I've always made things and I've often just made things up as I go. I usually prefer to figure out how to make things on my own. Partly, as Claire mentioned in a recent post, I feel like I'm cheating when I use a pattern, partly because I like the challenge of making something work on my own. Another reason is that I usually can't afford to buy the books with the patterns I love - as a mostly self-taught crafter, this is why I love anyone I come across who shares their patterns, as I can learn some basic techniques from their instructions. But my biggest reason for not wanting to use a pattern is my fear of inadvertently copying their ideas in later work.
Maybe this fear comes from years of academia, where you are threatened within an inch of your life if you even think about plagiarising (not that this stops all students). Regardless, I sometimes fear that I might inadvertently infringe on someone else's work. I wonder if all the books and blogs I read might "influence" my own creations, without me realising that this is the case. I fear the "cease and desist" letter. I fear the wrath of other crafters (see the Lily Chin/Vegan Fox brouhaha from a few years back). Of course, this fear is largely irrational, as I try really hard not to use the original ideas of others - but like all irrational fears, it exists to torment me.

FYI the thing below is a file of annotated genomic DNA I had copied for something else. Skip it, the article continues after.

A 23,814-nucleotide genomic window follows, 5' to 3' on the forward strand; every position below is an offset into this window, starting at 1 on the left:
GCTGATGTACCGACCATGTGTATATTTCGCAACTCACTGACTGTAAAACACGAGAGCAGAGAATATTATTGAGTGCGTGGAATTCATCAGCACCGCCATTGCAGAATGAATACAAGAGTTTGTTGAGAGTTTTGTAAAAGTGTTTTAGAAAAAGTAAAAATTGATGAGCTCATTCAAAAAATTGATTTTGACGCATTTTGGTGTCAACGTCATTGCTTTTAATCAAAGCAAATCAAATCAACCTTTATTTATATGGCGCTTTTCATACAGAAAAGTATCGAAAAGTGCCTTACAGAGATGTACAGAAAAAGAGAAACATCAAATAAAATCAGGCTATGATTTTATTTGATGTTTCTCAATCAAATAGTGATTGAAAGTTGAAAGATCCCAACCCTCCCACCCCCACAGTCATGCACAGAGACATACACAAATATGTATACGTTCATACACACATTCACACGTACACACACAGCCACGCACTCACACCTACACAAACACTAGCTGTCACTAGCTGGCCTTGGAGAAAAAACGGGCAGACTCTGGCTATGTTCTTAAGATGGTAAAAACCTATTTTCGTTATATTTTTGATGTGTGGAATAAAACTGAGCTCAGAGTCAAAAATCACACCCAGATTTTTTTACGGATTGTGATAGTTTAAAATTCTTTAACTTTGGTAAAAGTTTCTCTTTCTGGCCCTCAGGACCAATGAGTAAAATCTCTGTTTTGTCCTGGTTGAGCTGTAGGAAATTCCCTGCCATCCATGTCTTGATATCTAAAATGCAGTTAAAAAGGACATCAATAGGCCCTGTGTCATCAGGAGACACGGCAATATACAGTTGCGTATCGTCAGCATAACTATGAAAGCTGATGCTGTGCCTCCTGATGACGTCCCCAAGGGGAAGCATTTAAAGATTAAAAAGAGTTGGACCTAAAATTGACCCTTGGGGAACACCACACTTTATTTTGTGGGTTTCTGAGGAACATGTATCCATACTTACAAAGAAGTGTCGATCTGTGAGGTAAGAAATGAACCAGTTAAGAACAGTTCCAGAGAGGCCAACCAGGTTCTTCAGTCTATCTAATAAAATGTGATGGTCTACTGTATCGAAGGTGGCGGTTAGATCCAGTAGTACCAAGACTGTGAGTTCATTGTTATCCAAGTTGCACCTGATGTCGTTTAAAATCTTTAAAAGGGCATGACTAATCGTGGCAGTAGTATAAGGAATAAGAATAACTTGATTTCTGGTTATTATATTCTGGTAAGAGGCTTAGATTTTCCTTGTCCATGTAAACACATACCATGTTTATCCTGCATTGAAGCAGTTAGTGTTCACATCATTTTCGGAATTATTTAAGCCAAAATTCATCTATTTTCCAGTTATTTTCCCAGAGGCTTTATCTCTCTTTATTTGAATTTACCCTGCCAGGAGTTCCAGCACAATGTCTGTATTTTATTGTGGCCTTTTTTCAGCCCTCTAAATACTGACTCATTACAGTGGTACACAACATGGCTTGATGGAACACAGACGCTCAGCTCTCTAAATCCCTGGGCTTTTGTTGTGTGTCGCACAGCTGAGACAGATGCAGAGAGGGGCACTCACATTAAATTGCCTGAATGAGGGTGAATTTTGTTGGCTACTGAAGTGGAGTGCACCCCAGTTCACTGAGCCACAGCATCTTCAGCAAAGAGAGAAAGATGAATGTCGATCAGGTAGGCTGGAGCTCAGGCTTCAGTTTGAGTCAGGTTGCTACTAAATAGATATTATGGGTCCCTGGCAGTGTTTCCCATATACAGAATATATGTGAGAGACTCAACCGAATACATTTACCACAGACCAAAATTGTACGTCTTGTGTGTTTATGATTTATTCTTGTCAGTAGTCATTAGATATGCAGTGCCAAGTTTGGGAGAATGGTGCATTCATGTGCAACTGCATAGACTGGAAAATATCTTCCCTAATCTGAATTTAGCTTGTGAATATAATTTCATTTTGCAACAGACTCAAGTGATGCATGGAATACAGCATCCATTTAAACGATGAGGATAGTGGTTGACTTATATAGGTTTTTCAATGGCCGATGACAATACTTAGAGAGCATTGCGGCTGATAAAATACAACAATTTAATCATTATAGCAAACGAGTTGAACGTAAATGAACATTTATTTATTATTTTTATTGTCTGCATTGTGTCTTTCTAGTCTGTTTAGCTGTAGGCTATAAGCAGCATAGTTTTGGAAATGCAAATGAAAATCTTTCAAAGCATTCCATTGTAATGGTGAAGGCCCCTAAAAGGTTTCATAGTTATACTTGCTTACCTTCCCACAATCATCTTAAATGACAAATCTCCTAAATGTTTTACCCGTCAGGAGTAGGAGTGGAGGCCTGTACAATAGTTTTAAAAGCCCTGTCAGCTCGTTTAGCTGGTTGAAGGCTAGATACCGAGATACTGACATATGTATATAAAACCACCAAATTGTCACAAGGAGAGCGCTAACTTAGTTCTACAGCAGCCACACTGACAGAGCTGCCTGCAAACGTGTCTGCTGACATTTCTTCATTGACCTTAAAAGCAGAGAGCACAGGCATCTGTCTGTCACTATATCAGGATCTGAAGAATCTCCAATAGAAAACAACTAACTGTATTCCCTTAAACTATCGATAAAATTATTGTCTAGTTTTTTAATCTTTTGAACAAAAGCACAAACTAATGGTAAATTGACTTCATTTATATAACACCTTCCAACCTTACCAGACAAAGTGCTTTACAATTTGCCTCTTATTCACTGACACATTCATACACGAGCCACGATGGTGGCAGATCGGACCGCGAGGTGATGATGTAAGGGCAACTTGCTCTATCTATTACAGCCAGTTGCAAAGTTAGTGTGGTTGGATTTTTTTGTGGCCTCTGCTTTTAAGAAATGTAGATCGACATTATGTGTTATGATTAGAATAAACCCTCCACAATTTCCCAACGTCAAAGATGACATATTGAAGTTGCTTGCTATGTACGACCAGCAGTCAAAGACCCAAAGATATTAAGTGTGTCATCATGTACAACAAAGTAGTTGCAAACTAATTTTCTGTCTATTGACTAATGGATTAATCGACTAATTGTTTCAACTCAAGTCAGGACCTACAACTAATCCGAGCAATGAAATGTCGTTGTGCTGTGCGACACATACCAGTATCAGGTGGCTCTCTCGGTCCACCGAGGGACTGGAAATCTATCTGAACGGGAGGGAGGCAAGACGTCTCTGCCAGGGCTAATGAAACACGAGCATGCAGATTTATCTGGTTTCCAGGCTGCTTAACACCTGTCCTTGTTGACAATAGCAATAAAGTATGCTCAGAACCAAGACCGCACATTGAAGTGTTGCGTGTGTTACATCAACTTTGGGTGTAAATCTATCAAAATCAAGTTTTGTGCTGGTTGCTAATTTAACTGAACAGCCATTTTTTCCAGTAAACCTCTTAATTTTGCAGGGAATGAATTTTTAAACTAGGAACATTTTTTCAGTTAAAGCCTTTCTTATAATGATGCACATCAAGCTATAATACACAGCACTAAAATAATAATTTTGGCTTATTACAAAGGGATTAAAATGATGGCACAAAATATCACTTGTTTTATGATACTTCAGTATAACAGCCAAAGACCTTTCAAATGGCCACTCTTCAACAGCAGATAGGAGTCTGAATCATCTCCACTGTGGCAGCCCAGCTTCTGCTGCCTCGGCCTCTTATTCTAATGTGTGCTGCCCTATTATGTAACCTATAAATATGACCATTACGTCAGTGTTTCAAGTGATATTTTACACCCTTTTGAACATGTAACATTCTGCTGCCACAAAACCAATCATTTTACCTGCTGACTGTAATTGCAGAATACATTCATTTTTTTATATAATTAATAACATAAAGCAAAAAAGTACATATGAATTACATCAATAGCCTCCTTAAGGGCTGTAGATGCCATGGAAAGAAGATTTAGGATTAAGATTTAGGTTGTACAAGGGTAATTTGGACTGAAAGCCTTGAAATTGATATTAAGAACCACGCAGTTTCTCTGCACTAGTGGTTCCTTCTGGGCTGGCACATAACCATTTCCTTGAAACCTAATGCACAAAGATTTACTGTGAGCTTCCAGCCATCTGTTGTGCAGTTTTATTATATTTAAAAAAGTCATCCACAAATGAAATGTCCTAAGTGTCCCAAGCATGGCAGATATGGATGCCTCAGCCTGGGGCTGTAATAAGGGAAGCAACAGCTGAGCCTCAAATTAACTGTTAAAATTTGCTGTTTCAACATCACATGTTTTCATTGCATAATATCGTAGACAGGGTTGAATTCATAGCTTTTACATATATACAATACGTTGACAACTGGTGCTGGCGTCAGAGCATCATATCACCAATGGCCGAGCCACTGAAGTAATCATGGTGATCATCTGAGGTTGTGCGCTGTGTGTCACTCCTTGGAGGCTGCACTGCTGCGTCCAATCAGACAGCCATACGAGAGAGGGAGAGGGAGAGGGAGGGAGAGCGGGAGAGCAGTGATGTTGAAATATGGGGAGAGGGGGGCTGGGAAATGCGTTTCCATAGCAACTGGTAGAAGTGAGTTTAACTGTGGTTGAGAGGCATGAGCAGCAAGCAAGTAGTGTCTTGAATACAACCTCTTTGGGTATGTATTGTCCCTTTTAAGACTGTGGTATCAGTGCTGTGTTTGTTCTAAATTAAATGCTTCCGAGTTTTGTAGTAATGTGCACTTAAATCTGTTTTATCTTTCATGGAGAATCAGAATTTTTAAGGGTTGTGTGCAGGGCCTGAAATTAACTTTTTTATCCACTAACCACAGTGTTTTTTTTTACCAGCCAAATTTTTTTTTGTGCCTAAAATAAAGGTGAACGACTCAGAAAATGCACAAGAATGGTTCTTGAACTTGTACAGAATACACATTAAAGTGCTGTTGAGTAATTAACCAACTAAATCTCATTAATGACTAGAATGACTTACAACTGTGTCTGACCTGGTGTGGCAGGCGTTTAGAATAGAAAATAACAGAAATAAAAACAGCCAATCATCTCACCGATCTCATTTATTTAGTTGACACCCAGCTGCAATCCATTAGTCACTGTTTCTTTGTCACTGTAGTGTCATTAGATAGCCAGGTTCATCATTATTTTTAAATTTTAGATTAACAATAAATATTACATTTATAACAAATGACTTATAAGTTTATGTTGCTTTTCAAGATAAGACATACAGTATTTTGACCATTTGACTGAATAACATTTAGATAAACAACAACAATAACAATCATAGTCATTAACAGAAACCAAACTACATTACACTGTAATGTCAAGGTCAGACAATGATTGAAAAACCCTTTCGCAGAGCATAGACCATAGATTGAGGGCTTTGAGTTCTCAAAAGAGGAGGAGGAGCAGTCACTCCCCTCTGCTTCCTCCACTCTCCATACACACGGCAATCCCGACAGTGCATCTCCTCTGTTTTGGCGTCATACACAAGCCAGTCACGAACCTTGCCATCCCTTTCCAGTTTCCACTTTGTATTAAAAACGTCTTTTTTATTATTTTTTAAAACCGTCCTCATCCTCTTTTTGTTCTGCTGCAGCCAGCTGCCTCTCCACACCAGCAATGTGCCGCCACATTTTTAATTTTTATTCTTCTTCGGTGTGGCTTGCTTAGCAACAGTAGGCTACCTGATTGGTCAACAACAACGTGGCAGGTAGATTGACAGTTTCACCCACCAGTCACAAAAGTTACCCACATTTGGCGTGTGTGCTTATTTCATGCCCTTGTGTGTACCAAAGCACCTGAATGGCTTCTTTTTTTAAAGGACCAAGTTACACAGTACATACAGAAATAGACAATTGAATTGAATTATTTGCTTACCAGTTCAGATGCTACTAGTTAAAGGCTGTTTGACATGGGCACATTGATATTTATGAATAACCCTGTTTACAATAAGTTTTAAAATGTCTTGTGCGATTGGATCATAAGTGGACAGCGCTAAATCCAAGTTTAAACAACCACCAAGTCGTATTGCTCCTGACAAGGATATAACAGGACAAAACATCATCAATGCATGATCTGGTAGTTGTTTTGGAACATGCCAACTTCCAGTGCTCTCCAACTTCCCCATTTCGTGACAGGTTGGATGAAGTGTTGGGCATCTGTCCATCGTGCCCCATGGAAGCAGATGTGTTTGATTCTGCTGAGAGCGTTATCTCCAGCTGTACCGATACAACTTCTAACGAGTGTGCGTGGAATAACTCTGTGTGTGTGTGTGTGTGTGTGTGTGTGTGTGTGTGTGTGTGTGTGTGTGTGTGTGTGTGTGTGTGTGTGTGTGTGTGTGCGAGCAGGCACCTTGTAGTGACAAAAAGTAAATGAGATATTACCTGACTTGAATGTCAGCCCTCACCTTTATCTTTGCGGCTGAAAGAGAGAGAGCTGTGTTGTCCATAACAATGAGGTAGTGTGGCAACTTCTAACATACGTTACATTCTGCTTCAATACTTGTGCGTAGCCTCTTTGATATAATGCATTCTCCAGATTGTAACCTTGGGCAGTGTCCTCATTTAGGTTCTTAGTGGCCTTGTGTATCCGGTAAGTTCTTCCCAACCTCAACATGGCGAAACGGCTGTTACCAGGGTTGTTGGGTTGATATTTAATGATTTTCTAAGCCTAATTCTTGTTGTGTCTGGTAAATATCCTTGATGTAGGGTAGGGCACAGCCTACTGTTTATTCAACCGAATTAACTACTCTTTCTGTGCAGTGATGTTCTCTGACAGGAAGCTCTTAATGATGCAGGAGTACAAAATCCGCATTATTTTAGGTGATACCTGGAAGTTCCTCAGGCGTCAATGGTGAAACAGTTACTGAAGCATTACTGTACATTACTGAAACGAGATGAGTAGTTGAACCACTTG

All of this pondering leads me to ask the question of all you plush makers (needlers?): What is copyright when it comes to making plush creatures and posting/selling them on the internet? Where does your idea end and mine begin? Is imitation the sincerest form of flattery? And what do you do if you thought the work of Crafter X was just a wee bit too similar to the work of Crafter Y?
I have used patterns and I have altered patterns, but those were only for personal use and were given as gifts or kept for myself. But when it comes to selling, I feel like there is a very fine line between my own ideas and those of someone else.
(p.s. I'm really sorry if this is a long winded post - writing my thesis has caused my writing to become overly, um, verbose).